Thanks to Pen & Sword for a copy of this book to review.
I’ve previously read Paul Kendall’s book ‘Henry VIII in 100 Objects’ which I really enjoyed. Both that one of this goes through 100 different places and objects from the life of each of the monarchs. This book on Elizabeth I covers books, tombs, palaces, statues, paintings, and engravings. Her reign is often seen as a Golden Age, and this book covers everything from her birth and childhood to her imprisonment under her sister, Mary, her accession to the throne, through rebellions and the Spanish Armada, to her death in 1603.
The book is structured chronologically with plenty of images scattered in each of the 100 sections. Each section is only a couple of pages long at most, and each one has at least one image, meaning over 100 images throughout the book. It’s obviously well-researched and many of the photos are author’s own, so the author has obviously travelled to see many of the places and objects described throughout.
For anyone who is already primed on Elizabethan history this may be a little simple in its execution, but there are interesting tit-bits of information scattered throughout anyway that you may not know, related particularly to some of the most obscure objects discussed.
It’s almost like having a guide if you were travelling around to see these things. The story of each of the objects and places goes on past the Tudor era to see how they ended up where they did and in the condition they did. It’s an absolutely fascinating take on Elizabeth’s life and reign through the things that she interacted with, some on a daily basis.
Thanks to Pen and Sword Books for sending me a copy of this to review.
I really enjoyed this book, and I thought that the conception of 100 objects that could explain Henry VIII and his reign was an interesting one. What didn’t quite work for me, however, was that they aren’t all objects – there are people like Charles Brandon, Duke of Suffolk, and whole places like Eltham Palace.
The book was generally well-researched and much of the information matched what I had read in other places. However, there were several errors which concerned me hence I would give it a 3-star rating rather than the 4-star rating I would otherwise have given. It was said at one point that Anne Boleyn was arrested in 1533 but it was actually 1536, and Margaret Beaufort was described as the Duchess of Richmond when she was actually Countess of Richmond. There were several other similar errors which made me question how much I could believe.
The way the text was written was clear and concise, easy to understand even for those not versed in Tudor history. There were a huge number of images, on almost every page, highlighting the objects described; many from the author’s own collection, which demonstrates that the research was done, and that Kendall has visited and seen many of the places and objects that he describes.
The objects are listed chronologically from Henry VIII’s birth at Greenwich Palace to his burial at Windsor Castle. Each object is accompanied by a description of the events that accompany each object through Henry VIII’s life. It’s a very interesting way to explore the king’s life.
I would recommend this to any Tudor enthusiast, but you need to be aware of the errors throughout. What is particularly interesting about this is the information about the objects rather than the general history. Really well-written and illustrated.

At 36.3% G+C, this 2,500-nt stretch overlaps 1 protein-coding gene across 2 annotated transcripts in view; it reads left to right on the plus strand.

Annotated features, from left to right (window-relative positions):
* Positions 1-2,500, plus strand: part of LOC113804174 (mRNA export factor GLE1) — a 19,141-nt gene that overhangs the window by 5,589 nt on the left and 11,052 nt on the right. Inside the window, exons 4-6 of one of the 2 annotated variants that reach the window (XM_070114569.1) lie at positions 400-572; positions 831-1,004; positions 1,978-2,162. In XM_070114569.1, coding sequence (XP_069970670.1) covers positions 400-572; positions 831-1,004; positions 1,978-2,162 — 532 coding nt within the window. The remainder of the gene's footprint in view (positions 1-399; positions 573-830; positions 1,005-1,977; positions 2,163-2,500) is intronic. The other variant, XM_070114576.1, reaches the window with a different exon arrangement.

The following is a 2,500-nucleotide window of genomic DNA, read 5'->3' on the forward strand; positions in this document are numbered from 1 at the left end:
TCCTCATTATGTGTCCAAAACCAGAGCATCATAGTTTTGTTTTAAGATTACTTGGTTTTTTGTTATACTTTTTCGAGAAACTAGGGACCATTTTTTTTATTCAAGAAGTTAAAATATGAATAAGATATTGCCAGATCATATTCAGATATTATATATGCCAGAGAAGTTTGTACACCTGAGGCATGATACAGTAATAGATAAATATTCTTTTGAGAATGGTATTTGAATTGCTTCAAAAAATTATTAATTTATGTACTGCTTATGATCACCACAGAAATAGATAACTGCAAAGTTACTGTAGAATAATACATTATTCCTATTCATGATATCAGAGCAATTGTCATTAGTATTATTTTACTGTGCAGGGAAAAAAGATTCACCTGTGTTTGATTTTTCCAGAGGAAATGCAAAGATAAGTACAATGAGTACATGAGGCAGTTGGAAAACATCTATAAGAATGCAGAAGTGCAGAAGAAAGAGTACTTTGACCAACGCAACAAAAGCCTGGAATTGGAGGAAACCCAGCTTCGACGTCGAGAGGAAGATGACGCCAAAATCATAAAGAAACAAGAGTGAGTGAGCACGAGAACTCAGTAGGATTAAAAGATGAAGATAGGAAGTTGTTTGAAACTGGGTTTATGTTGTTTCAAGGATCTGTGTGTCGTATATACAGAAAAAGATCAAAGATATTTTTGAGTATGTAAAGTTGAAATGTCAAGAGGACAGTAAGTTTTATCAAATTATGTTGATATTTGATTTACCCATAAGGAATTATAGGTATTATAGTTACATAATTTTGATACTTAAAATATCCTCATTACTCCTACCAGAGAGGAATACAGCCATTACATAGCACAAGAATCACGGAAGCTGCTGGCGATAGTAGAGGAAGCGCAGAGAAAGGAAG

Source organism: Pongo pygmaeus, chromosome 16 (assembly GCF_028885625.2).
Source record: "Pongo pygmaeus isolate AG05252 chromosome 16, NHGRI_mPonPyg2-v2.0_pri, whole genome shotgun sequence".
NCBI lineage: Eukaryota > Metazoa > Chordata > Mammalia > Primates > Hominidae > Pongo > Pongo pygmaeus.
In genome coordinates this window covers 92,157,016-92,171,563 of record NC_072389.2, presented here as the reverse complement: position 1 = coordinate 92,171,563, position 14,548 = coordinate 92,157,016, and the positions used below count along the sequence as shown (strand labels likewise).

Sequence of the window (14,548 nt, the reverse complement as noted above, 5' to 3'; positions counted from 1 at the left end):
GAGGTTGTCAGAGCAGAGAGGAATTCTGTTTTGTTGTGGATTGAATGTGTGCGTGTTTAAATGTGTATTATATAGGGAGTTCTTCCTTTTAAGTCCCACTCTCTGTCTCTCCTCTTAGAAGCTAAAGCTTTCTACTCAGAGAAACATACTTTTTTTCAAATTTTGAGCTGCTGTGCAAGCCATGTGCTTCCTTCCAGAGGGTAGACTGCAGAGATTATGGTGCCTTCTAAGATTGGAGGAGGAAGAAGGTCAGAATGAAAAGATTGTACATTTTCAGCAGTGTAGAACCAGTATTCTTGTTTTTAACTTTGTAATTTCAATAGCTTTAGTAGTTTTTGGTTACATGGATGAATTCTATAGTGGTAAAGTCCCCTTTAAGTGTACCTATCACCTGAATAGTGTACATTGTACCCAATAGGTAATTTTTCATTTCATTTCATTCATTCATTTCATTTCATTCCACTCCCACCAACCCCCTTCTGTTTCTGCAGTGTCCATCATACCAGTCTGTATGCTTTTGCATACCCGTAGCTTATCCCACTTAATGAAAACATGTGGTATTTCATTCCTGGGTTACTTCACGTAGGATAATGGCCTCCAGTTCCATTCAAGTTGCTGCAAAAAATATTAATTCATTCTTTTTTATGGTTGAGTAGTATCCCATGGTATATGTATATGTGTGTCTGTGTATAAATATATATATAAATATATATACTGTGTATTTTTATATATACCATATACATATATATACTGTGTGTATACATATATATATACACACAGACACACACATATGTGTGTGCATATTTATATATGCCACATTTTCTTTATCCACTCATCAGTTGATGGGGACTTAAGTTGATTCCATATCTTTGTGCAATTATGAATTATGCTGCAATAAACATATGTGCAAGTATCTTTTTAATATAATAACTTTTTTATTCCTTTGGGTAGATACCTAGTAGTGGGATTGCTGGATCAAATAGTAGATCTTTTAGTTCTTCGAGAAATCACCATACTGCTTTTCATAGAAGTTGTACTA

- Page 14 – Anne Boleyn arrested in 1533 but it should be 1536.
- Page 23 – Margaret Beaufort as Duchess of Richmond but should be Countess of Richmond.
- Page 56 – James VI of Scotland killed at Flodden but should be James IV.
- Page 144 – Henry VIII and Jane Seymour married on 20th May but actually betrothed on 20th and married on 30th May.
- Page 184 – Mark Seaton, should be Mark Smeaton.
- Page 208 – Smeaton was hanged but he was actually beheaded.
- Page 265 – Anne of Cleves betrothed to the Marquis of Lorraine, but it was actually the Duke of Lorraine.
- Page 285 – Katherine Howard having an affair with Culpeper aided by Lady Rochford in 1533 but should be 1541.
- Page 296 – Katherine Howard taken to the Tower in 1532 but should be 1542.
- Page 329 – Henry VIII died on 8 January 1547 but should be 28 January 1547.
Talk at Whitley Bay Playhouse on 6th May 2018
- In the early 16th century typography was introduced
- Representational painting explains why we are so interested in the Tudors – we knew what they looked like
- Images make things real
- Henry VIII is at the centre of England’s history – England different after Henry VIII
- The Reformation was the greatest change between the Norman conquest and the present day, Reformation partly undoes the conquest
- English Channel not a barrier but a means of communication
- Easy to invade England with her natural harbours
- Henry VII sailed from Honfleur in 1485 – French invasion with tactics, ships, money and army Continue reading “David Starkey – Henry VIII: the First Brexiteer” →
Greenwich Palace no longer stands, but it was the birthplace of Henry VIII, as well as both of his daughters, Mary I and Elizabeth I. It used to be known as the Palace of Placentia and was built in 1433 by Humphrey, Duke of Gloucester, in the reign of the pious King Henry VI. The Palace fell into disrepute during the English Civil War, and was later demolished and replaced with the Greenwich Hospital (now the Old Royal Naval College) in the late 17th century.
Eltham Palace was the childhood home of Henry VIII and was built in 1295. Henry stayed here even as Prince of Wales, rather than go to Ludlow. At one point, it was bigger even than Hampton Court Palace. Even as Henry got older and when he became king, he continued to prize Eltham, putting some of its features into Hampton Court, and he remodelled Eltham itself 1519-22. Only small sections now remain as it fell into disrepute after Henry’s death. Continue reading “Potted History of Tudor Palaces” →